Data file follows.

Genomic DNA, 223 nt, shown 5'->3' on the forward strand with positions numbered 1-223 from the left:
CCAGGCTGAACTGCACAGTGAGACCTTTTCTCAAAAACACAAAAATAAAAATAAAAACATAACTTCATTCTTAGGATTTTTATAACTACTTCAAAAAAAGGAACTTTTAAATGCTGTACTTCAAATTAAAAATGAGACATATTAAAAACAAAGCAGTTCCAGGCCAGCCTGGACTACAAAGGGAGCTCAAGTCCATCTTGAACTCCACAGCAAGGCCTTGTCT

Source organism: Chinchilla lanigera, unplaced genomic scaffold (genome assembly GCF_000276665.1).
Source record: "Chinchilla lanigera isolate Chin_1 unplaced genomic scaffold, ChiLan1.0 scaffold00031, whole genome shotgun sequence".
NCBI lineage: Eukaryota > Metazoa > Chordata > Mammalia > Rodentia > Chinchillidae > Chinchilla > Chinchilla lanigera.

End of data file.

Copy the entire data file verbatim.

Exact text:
Genomic DNA, 223 nt, shown 5'->3' on the forward strand with positions numbered 1-223 from the left:
CCAGGCTGAACTGCACAGTGAGACCTTTTCTCAAAAACACAAAAATAAAAATAAAAACATAACTTCATTCTTAGGATTTTTATAACTACTTCAAAAAAAGGAACTTTTAAATGCTGTACTTCAAATTAAAAATGAGACATATTAAAAACAAAGCAGTTCCAGGCCAGCCTGGACTACAAAGGGAGCTCAAGTCCATCTTGAACTCCACAGCAAGGCCTTGTCT

Source organism: Chinchilla lanigera, unplaced genomic scaffold (genome assembly GCF_000276665.1).
Source record: "Chinchilla lanigera isolate Chin_1 unplaced genomic scaffold, ChiLan1.0 scaffold00031, whole genome shotgun sequence".
NCBI lineage: Eukaryota > Metazoa > Chordata > Mammalia > Rodentia > Chinchillidae > Chinchilla > Chinchilla lanigera.